“It is unsettling to walk down the streets and think that just three short years ago the roads, the stores, the houses, were all underwater.” ASB ’16 Day 2: Jordan Little, Natalie Holguin, Seneca Forch, & Emily Fullhardt
Jordan Little, English & Literature, Women’s and Gender Studies ’17
Before the beginning of ASB 2016, I hadn’t had the opportunity to see the effects of Hurricane Sandy on the Rockaway community. I was living in Costa Rica at the time of the storm, and while we experience earthquakes and volcanic eruptions frequently, hurricanes are not at all typical there. Prior to this trip, I could not have even fathomed the destruction a hurricane can wreak on a city or town. It is unsettling to walk down the streets and think that just three short years ago the roads, the stores, the houses, were all underwater.
The house we are working on looks as though it will soon be up on its feet. It belongs to a man named Cecil who has been living with his sister since the destruction of his home. It was our first day onsite so we haven’t gotten to see the house grow or change quite yet, but I look forward to seeing how it looks at the end of our trip. We spent most of today mudding and sanding the walls, a process that left us all dusty and dirty from head to toe. None of us had much prior experience in construction, but it was very fun to learn these process and the AmeriCorps construction supervisors were friendly and helpful.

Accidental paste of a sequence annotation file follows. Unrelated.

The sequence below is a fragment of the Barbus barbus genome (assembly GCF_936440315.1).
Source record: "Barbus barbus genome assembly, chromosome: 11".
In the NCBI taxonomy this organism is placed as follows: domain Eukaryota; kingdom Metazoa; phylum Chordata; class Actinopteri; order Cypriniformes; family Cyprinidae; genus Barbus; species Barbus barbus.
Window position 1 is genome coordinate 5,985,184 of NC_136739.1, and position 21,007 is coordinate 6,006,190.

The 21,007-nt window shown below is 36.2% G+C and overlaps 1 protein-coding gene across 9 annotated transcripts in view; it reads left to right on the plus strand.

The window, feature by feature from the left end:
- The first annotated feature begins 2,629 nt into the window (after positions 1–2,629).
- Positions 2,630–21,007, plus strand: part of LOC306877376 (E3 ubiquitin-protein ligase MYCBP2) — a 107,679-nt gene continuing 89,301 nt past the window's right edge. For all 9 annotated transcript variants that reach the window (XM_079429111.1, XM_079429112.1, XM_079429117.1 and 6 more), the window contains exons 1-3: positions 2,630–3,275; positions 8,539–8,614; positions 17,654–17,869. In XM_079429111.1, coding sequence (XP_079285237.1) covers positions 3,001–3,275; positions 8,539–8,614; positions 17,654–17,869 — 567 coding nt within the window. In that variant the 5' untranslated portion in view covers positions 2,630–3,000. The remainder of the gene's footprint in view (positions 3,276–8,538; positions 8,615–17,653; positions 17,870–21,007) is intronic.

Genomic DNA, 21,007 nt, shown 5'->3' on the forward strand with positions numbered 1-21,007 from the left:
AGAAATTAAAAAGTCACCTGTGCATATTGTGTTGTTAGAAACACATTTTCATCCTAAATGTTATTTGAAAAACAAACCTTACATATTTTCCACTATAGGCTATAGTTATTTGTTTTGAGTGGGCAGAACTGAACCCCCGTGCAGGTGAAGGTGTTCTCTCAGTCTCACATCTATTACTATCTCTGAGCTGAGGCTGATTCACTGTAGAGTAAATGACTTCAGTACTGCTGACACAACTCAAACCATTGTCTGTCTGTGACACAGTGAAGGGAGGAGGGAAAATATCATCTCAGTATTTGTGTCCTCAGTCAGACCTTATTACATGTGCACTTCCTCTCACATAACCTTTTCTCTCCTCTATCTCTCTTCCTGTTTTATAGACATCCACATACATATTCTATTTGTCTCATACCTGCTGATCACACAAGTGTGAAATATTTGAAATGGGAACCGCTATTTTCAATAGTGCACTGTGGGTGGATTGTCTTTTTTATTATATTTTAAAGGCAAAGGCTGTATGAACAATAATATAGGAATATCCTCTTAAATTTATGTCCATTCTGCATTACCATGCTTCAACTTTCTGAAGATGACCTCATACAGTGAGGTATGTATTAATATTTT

We stopped by the Friends of Rockaway warehouse after our workday and watched them receive an award from Red Cross, we then walked to the office of The Wave, a local newspaper, and spoke with Dan, who works there and was present for Sandy. He spoke at great length about the volunteers who came after Sandy, and how important they were to the rebuilding of the community. It was inspiring to hear his account of rebuilding after Sandy and the kindness and compassion people showed each other in the midst of tragedy.
While Sandy is no longer a national disaster that is at the forefront of many people’s minds, it is clear that the work is far from over. The government is ceasing funding for the Rockaway’s rebuilding efforts; meanwhile many people still feel the intense effects of this natural disaster. This is definitely a class issue, and there are visible discrepancies in the way that people of different income levels have recovered. Our work with Friends of Rockaway has given me the needed ammunition to try to keep Sandy and its victims in the public consciousness, as well as further analyze the relationship between income level and the ways in which people experience natural disasters.
Today was definitely an eye opener . It was the first day that we were actually on site, so all of us walked in not knowing what to expect. Most of us haven’t even ever held a sander before today. The day before we had orientation, so we walked in feeling great about the people we were working with. Walking in, we received a bit of background on the homeowner and the house. This house has been in his family for many years and after Sandy hit it was completely destroyed. He had lived there with his sister, but she decided that she couldn’t stay there anymore and she moved to New Jersey, which is also where he is staying while construction on the house finishes. We got a chance to meet with Emily and Christina, who have been working on that house since January. They told about about their experience working with AmeriCorps and how they got to be where they are today. The experience overall was tough, but knowing that we are placing someone back in their home makes the entire experience so rewarding.